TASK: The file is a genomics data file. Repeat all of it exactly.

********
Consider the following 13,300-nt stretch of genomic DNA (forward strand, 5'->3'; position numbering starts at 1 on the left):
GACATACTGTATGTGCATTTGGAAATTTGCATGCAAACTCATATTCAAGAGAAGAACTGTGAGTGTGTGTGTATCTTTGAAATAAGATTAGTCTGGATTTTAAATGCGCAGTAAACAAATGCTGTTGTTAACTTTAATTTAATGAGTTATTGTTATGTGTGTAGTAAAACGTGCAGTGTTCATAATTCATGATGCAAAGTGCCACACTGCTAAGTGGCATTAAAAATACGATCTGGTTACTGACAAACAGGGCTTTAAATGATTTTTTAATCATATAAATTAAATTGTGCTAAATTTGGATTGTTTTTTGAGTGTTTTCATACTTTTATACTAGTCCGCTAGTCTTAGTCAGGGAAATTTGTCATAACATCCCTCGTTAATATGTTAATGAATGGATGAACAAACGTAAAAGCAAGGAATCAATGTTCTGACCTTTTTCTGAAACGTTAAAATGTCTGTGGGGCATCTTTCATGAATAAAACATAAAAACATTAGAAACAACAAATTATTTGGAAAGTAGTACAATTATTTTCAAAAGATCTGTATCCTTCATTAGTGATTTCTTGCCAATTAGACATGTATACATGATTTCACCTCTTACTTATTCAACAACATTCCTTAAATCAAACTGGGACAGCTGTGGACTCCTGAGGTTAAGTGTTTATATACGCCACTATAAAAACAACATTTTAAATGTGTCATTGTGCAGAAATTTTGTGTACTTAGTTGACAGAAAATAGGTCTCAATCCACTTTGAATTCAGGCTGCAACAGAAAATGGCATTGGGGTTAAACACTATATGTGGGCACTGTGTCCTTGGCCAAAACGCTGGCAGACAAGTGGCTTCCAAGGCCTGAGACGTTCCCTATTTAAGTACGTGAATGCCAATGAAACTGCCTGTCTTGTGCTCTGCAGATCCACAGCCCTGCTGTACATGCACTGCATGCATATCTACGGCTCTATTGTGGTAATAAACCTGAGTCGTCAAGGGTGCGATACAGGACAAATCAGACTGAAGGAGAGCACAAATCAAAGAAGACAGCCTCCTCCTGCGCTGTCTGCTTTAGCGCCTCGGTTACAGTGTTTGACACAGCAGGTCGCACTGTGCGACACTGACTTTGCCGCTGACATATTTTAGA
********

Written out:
Consider the following 13,300-nt stretch of genomic DNA (forward strand, 5'->3'; position numbering starts at 1 on the left):
GACATACTGTATGTGCATTTGGAAATTTGCATGCAAACTCATATTCAAGAGAAGAACTGTGAGTGTGTGTGTATCTTTGAAATAAGATTAGTCTGGATTTTAAATGCGCAGTAAACAAATGCTGTTGTTAACTTTAATTTAATGAGTTATTGTTATGTGTGTAGTAAAACGTGCAGTGTTCATAATTCATGATGCAAAGTGCCACACTGCTAAGTGGCATTAAAAATACGATCTGGTTACTGACAAACAGGGCTTTAAATGATTTTTTAATCATATAAATTAAATTGTGCTAAATTTGGATTGTTTTTTGAGTGTTTTCATACTTTTATACTAGTCCGCTAGTCTTAGTCAGGGAAATTTGTCATAACATCCCTCGTTAATATGTTAATGAATGGATGAACAAACGTAAAAGCAAGGAATCAATGTTCTGACCTTTTTCTGAAACGTTAAAATGTCTGTGGGGCATCTTTCATGAATAAAACATAAAAACATTAGAAACAACAAATTATTTGGAAAGTAGTACAATTATTTTCAAAAGATCTGTATCCTTCATTAGTGATTTCTTGCCAATTAGACATGTATACATGATTTCACCTCTTACTTATTCAACAACATTCCTTAAATCAAACTGGGACAGCTGTGGACTCCTGAGGTTAAGTGTTTATATACGCCACTATAAAAACAACATTTTAAATGTGTCATTGTGCAGAAATTTTGTGTACTTAGTTGACAGAAAATAGGTCTCAATCCACTTTGAATTCAGGCTGCAACAGAAAATGGCATTGGGGTTAAACACTATATGTGGGCACTGTGTCCTTGGCCAAAACGCTGGCAGACAAGTGGCTTCCAAGGCCTGAGACGTTCCCTATTTAAGTACGTGAATGCCAATGAAACTGCCTGTCTTGTGCTCTGCAGATCCACAGCCCTGCTGTACATGCACTGCATGCATATCTACGGCTCTATTGTGGTAATAAACCTGAGTCGTCAAGGGTGCGATACAGGACAAATCAGACTGAAGGAGAGCACAAATCAAAGAAGACAGCCTCCTCCTGCGCTGTCTGCTTTAGCGCCTCGGTTACAGTGTTTGACACAGCAGGTCGCACTGTGCGACACTGACTTTGCCGCTGACATATTTTAGA